Is this lingo actually used outside the student population? If not perhaps it should be not on this page. Rmhermen21:33, 26 January 2006 (UTC) 1. When I lived in East Lansing, about 75% of the adults in the city were MSU students (it's probably only a little less today). Students vote in local elections and take part in city governance. So the views, and in this case the terms, used by MSU students are surely relevant here. Kestenbaum15:19, 27 January 2006 (UTC) 1. 1.1. I disagree. Almost all of the lingo is specific to the campus, the exceptions are an ugly parking garage and a mexican restaurant. These aren't exactly encyclopedic. You should see if these things are desired among the editors of the MSU article, but they really don't belong here (although I wouldn't object to some being moved to landmarks/points of interest). I've spent some time on this campus, I recognize nearly all of these places when I read the definitions, but I've never heard any of this "lingo." -MrFizyx03:3...

    To what extent is the usage of this "nickname" for the East Lansing police documented in verifiable sources as one common to the student community in East Lansing? Without any authority for the commonality of the usage it sounds like an expression of opinion. 1. 1.1. Strongly agreed, and I deleted it already. Kestenbaum20:57, 29 June 2006 (UTC)

    I just now moved most of the items in the Lingo section to more substantive categories; they may require reformatting. I also modified a number of them. Brief summary: Points of interest 1. Divided "points of interest" into reasonable sections, including a non-East Lansing section which should probably be dropped 2. Added mention of the replacement of the Sparty statue 3. Dropped the POV complaint about the architectural fees on the Habitrail (built almost 20 years ago, time to give it a rest), and replaced that with the substantive background for the bizarre design 4. Included the origin of the Class of '73 rock 5. Dropped the hoaxish "Red Cedar Yacht Club" 6. Wikified Fred Miller's name and corrected his title Notable people 1. Restored alphabetical order 2. Dropped Debbie Stabenow from the list of notable people (hasn't she always lived in Lansing?) 3. Clarified Malcolm X's connection to East Lansing 4. Added NBA player Ben Poquette How about adding actress Lela Ivey to notable p...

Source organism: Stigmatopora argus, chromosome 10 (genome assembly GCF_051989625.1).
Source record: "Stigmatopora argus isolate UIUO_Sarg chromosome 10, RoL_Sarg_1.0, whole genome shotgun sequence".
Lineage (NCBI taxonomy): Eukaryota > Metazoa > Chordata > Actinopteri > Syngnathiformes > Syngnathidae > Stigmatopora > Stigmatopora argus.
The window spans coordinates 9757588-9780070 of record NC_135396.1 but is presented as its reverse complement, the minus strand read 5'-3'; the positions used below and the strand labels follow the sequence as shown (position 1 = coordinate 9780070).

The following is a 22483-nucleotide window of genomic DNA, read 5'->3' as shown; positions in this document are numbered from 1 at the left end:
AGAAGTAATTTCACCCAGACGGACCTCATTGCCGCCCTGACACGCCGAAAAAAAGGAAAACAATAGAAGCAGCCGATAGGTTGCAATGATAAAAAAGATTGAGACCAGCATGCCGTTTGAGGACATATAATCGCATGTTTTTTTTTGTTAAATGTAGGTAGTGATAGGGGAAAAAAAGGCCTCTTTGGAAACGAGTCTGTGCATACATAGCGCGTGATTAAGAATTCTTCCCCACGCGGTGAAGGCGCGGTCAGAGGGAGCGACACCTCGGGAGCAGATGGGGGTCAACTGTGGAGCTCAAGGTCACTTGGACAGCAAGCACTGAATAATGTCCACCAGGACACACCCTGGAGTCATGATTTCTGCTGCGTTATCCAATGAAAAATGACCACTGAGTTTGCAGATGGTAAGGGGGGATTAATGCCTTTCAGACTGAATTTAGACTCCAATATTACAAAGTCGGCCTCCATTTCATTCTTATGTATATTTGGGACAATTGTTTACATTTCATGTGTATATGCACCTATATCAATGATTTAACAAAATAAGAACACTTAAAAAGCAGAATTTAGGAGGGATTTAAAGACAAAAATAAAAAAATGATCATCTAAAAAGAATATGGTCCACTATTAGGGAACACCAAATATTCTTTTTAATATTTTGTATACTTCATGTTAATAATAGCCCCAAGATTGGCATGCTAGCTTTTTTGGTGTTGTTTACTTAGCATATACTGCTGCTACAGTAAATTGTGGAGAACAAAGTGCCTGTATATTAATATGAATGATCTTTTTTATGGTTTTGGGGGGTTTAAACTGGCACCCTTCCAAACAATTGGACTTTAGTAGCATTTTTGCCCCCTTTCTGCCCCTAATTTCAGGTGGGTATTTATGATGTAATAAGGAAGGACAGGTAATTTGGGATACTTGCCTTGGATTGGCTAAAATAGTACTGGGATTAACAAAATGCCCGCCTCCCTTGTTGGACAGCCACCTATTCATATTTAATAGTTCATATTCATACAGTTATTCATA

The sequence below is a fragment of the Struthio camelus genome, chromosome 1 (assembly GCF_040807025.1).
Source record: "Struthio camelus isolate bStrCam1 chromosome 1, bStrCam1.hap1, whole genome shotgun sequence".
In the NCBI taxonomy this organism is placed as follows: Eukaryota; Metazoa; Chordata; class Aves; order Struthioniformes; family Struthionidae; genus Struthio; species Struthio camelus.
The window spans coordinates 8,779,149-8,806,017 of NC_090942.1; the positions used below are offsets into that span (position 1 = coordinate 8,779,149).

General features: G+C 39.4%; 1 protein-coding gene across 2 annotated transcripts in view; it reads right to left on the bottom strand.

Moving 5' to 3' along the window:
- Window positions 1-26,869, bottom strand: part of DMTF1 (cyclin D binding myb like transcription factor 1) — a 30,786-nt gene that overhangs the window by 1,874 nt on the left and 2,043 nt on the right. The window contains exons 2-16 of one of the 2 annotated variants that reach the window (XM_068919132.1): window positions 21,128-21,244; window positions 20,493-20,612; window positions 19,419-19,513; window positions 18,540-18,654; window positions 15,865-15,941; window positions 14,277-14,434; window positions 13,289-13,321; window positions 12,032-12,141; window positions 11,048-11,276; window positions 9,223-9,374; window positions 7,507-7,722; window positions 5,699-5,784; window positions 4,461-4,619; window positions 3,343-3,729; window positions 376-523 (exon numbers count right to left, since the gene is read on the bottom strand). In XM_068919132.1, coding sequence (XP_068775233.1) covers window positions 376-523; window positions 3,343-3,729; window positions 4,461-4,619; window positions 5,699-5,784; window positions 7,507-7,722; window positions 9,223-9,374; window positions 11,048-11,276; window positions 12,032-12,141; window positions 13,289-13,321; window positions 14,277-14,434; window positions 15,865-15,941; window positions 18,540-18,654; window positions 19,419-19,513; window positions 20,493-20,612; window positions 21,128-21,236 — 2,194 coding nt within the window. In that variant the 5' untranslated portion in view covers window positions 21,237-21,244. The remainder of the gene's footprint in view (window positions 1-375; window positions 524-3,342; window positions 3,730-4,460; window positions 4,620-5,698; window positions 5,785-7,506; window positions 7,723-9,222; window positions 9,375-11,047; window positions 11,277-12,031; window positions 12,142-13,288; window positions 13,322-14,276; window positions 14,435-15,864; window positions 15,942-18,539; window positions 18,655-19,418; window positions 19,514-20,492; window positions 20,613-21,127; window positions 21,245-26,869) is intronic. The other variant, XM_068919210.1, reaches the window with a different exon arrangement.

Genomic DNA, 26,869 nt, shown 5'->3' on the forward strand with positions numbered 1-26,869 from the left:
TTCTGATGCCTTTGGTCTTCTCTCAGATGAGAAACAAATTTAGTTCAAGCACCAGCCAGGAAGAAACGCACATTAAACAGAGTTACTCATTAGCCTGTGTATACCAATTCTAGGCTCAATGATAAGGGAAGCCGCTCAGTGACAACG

The section on the city Centennial says "The People's Church on MAC Avenue is also celebrating its 50th birthday in 2007"... this seems inaccurate. Peoples Church is on Grand River Avenue and was founded in 1907, the same year as the city. Can someone please correct/clarify? Kevin Forsyth16:55, 10 January 2007 (UTC)

    The two sections about "Notable restaurants and bars" and "Notable businesses" sound like advertisements and should be deleted. Also, the nicknames given to these establishments create an awkward tone. Damnitkevin05:52, 29 March 2007 (UTC) 1. 1.1. Agreed. Maybe a much briefer entry on El Azteco (a "destination" restaurant) should be retained; all the rest is surplus. Kestenbaum15:37, 29 March 2007 (UTC) 1. 1.1. 1.1.1. I removed the section, but left a little bit about El Azteco. Damnitkevin04:53, 31 March 2007 (UTC)

    I removed the line in the infobox stating "Settled: 1857", which is belied by the text of the History section. Although this is the date that the first classes were held at the college, D. Robert Burcham built a log cabin in 1851 on what later became the campus, and two houses still standing within the (current, but not original) city limits were both built in 1849. Moreover, the name "East Lansing" didn't come into being until the city was incorporated. Kevin Forsyth03:31, 5 May 2007 (UTC)